I guess since the quote originated with me... I should really clarify the question. It isn't so much CAN I?... but HOW?
Since my first amstaf was titled in obedience, agility, weight pull, and schutzhund (only competed in lower levels, trained higher) I know protection sports are compatible with other sports. I guess since a lot of the dogs I personally know trying to do multiple sports (none of them bullies) either have trouble controlling too much drive (DRIVE... NOT AGGRESSON) for some sports... or, the other sports take the drive out of the protection. They all seem really good at something, but not so good at the rest. Something suffers. I don't want our agility to suffer.

How do you balance drives in different sports... to EXCELL in several sports? (Chris, insert answer here :D )

Example; I also see border collies who really excel in agility (super high drive) who also herd sheep, usually have trouble competing as well in herding. And obedience dogs often dont have the drive to excell in herding. How do you balance these drives to excel in both without over/under doing another.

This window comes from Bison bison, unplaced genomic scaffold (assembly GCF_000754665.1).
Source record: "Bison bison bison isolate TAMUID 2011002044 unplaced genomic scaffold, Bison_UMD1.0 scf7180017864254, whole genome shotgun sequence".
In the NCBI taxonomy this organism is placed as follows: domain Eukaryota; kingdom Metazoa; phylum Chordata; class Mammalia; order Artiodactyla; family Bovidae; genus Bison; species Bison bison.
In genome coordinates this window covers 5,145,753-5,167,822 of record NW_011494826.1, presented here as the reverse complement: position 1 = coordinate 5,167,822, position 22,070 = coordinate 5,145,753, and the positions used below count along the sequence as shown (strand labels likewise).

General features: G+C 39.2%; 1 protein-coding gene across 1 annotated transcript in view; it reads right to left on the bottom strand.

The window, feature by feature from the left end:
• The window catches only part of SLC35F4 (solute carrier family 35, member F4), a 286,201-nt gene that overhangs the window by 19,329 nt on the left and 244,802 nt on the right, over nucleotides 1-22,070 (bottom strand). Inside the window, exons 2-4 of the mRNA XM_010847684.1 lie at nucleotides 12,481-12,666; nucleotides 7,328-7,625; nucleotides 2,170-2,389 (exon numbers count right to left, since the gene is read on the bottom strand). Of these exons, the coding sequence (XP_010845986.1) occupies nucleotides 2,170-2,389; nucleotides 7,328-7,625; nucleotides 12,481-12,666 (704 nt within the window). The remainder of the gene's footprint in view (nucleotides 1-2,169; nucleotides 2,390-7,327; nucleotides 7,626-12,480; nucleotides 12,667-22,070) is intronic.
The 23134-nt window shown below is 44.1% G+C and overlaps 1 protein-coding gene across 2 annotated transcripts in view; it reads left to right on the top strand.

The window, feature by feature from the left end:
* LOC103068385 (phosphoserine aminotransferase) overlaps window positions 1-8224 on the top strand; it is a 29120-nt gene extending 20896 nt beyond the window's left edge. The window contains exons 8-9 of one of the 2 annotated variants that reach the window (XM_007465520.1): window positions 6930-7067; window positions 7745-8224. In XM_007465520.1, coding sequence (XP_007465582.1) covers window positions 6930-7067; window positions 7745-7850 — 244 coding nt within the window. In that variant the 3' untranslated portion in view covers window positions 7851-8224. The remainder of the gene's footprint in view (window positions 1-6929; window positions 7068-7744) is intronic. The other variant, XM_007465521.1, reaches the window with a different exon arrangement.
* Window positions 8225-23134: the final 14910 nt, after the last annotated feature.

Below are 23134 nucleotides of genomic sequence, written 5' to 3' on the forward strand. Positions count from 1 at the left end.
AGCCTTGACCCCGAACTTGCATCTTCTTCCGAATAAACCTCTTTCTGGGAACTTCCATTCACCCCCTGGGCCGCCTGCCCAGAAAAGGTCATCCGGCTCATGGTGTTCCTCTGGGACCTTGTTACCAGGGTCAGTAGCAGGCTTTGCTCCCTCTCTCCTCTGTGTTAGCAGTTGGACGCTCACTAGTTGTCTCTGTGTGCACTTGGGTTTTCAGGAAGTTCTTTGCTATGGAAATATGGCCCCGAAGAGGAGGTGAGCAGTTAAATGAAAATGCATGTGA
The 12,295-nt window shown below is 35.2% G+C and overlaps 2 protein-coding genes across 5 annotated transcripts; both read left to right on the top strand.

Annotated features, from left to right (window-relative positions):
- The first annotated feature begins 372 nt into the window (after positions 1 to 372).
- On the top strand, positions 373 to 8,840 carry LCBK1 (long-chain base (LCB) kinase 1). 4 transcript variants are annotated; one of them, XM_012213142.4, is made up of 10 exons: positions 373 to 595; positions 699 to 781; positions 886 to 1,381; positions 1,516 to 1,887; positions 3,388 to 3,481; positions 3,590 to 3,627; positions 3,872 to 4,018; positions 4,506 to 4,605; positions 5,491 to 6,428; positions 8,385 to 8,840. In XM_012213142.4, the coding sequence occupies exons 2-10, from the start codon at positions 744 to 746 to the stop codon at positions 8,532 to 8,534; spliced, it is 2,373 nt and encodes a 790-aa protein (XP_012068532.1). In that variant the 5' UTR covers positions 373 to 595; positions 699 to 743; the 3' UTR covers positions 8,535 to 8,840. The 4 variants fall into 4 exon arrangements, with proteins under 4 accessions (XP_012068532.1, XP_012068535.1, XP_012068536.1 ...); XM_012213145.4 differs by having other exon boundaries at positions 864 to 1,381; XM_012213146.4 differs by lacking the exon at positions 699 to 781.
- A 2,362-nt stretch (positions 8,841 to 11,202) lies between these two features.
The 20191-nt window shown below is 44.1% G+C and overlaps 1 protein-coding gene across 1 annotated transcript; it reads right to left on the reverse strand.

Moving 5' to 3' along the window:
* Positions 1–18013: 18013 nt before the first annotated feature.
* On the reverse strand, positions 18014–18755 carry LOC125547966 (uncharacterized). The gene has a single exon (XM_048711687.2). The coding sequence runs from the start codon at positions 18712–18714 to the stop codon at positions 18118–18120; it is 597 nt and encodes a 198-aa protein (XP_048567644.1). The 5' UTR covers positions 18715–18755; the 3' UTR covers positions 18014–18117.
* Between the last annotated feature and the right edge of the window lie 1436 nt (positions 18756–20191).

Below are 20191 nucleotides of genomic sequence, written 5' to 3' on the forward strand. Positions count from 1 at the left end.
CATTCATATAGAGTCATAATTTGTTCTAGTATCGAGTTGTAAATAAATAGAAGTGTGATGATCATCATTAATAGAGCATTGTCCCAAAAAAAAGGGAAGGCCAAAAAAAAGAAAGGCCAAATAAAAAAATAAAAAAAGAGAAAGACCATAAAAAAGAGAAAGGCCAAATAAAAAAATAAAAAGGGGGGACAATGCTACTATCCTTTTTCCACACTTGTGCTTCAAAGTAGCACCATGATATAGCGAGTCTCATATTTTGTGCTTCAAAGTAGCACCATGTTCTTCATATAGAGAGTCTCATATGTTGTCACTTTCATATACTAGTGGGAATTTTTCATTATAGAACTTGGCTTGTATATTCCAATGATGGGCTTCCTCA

Red, Notice I said DRIVE... not AGRESSION. Perhaps this is why YOU do not understand the NATURE of the breed. If you want to protect our breed form being "profiled" as aggressive (and judged by knowledgeable people on an individual basis like any other dog)... maybe you shouldn't jump so quick to judge a dogs "aggression" by what you PERCEIVE to be an aggressive act. Know the dogs, evaluate their behavior. Protection training DOES NOT = aggressive temperament or behavior towards people, when done properly.
Aren't you trying to teach people not to judge, what they don't understand? Do you view protection differently for other breeds? When a Dobe or Pressa bites is it because they were bred to be people aggressive... but if its a Pit it must be bad temperment/owners, or abused because they weren't bred to be people aggressive?

The intensity you see in some dogs, in some sports... is controlled by, drive. It should not be confused with aggression. Otherwise the way some border collies appear to herd, would be called hunting. The dogs know the difference... and you can see the difference when you know what you are looking at.
The fearful and aggressive dogs, and idiot handlers are usually weeded out by good trainers. That affects their reputation.